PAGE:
Solitude

Alexander Pope ( 1688-1744) was born in London and became severely ill at the age of twelve so that his health was ruined and his body was deformed. He educated himself and at the age of sixteen published his first poems, Pastorals. He wrote much poetry and prose, but is famous for his satires.

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Solitude

Happy the man, whose wish and care
A few paternal acres bound,
Content to breathe his native air
In his own ground.

Whose herds with milk, whose fields with bread,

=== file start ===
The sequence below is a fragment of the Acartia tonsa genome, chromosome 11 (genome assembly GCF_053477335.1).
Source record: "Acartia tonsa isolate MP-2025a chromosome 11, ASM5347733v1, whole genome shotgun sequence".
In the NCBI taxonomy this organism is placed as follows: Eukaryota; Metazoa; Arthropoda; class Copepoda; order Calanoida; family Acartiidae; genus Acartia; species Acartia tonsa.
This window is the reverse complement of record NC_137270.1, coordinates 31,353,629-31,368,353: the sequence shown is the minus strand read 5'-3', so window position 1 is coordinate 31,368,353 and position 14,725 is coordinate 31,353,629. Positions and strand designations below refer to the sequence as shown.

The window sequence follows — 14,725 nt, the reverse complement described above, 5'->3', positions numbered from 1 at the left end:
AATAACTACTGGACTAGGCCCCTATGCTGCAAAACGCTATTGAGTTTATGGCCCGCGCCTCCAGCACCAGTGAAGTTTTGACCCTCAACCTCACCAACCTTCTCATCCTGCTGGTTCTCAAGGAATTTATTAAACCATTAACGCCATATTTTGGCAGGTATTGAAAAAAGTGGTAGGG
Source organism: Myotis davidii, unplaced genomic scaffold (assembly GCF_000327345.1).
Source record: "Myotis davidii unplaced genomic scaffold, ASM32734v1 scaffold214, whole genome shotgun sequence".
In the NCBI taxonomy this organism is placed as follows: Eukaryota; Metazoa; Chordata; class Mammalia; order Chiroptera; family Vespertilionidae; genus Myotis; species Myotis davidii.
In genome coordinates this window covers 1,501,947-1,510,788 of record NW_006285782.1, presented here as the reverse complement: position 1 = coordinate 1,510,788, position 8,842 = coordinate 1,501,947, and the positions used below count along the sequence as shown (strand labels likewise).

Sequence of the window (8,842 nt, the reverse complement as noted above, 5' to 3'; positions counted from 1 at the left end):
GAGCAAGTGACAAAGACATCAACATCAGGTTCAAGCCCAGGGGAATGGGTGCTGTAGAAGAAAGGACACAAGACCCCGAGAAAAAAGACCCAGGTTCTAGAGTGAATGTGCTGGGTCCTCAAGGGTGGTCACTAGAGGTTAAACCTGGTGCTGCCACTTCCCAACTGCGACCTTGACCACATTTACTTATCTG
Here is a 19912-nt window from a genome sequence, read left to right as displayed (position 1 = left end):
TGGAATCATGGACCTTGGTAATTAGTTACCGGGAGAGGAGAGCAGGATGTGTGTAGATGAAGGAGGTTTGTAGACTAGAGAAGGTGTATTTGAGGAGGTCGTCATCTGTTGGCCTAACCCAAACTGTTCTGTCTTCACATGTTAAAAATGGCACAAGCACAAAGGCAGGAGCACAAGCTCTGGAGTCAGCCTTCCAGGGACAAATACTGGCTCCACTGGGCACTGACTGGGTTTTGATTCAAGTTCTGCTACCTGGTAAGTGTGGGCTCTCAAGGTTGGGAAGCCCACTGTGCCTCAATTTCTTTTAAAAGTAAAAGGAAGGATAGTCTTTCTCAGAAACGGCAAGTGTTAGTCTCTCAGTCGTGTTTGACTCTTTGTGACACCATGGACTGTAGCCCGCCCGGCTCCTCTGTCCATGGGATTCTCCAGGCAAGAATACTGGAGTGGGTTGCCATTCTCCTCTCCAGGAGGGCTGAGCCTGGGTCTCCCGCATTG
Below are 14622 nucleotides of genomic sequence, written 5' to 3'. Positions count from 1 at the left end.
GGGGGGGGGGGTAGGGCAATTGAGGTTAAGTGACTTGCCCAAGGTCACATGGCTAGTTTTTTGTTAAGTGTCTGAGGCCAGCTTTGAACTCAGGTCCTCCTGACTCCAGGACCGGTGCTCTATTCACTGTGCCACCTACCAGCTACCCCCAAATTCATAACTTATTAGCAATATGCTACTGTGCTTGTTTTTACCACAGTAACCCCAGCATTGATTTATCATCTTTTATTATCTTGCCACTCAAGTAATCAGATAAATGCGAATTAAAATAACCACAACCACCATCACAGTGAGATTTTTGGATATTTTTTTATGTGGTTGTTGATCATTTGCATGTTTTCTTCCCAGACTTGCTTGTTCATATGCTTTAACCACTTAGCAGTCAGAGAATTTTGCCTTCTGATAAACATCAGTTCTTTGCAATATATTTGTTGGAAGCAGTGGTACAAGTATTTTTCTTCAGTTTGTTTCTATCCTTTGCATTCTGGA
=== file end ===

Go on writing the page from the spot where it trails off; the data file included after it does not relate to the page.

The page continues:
Whose flocks supply him with attire;
Whose trees in summer yield him shade,
In winter fire.

Blest, who can unconcern’dly find
Hours, days, and years, slide soft away
In health of body, peace of mind,
Quiet by day,

Sound sleep by night, study and ease
Together mixt, sweet recreation,
And innocence, which most does please
with meditation.

Thus let me live, unseen, unknown,
Thus unlamented let me die;
Steal from the world, and not a stone
Tell where I lie.
– Alexander Pope [ 1688-1744]
From Harmony – An Anthology of Poems

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